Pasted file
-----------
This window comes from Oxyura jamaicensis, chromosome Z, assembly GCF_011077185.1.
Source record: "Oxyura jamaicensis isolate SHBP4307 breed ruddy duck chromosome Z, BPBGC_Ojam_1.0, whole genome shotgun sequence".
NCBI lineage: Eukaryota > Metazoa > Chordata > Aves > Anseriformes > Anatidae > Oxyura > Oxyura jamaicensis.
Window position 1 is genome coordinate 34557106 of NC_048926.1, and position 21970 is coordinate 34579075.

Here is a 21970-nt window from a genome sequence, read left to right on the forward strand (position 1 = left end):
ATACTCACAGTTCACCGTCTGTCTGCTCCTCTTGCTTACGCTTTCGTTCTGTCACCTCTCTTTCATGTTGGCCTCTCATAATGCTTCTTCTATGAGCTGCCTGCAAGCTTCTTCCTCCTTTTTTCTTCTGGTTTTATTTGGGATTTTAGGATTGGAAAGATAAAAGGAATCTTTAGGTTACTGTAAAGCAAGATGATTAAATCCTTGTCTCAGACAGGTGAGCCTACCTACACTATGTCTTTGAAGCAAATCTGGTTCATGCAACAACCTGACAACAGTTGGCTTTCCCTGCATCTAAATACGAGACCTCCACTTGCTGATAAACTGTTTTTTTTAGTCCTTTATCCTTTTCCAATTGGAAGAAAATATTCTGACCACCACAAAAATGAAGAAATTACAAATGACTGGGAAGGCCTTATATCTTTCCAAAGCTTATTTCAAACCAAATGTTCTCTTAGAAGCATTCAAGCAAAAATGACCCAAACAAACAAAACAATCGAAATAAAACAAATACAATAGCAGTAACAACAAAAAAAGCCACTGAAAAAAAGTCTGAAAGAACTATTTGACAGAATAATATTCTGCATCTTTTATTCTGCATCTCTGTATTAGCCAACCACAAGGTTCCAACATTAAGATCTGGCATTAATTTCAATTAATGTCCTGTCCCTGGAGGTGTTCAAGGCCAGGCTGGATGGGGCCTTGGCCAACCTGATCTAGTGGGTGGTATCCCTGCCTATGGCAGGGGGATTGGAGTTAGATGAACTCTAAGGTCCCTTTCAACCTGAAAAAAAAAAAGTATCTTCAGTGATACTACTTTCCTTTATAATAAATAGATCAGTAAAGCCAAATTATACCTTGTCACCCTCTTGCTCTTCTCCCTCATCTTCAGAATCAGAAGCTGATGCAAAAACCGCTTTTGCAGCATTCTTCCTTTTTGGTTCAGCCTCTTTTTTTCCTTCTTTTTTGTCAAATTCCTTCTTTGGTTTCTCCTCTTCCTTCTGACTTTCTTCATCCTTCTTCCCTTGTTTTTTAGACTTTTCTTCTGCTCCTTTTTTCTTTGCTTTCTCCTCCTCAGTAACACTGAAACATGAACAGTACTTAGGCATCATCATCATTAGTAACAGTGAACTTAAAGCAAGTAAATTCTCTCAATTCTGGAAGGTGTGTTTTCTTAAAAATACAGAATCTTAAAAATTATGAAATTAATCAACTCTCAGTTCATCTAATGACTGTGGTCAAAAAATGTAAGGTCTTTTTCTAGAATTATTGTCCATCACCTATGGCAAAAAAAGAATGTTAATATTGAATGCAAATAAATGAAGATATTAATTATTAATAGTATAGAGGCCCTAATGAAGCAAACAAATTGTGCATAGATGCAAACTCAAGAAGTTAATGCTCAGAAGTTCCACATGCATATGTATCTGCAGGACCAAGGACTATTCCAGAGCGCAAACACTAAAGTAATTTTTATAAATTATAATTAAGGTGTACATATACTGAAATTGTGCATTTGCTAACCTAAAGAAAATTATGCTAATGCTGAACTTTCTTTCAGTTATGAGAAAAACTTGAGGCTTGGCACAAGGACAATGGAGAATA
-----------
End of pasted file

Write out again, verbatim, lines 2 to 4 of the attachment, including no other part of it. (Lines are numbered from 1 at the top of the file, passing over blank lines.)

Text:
Source record: "Oxyura jamaicensis isolate SHBP4307 breed ruddy duck chromosome Z, BPBGC_Ojam_1.0, whole genome shotgun sequence".
NCBI lineage: Eukaryota > Metazoa > Chordata > Aves > Anseriformes > Anatidae > Oxyura > Oxyura jamaicensis.
Window position 1 is genome coordinate 34557106 of NC_048926.1, and position 21970 is coordinate 34579075.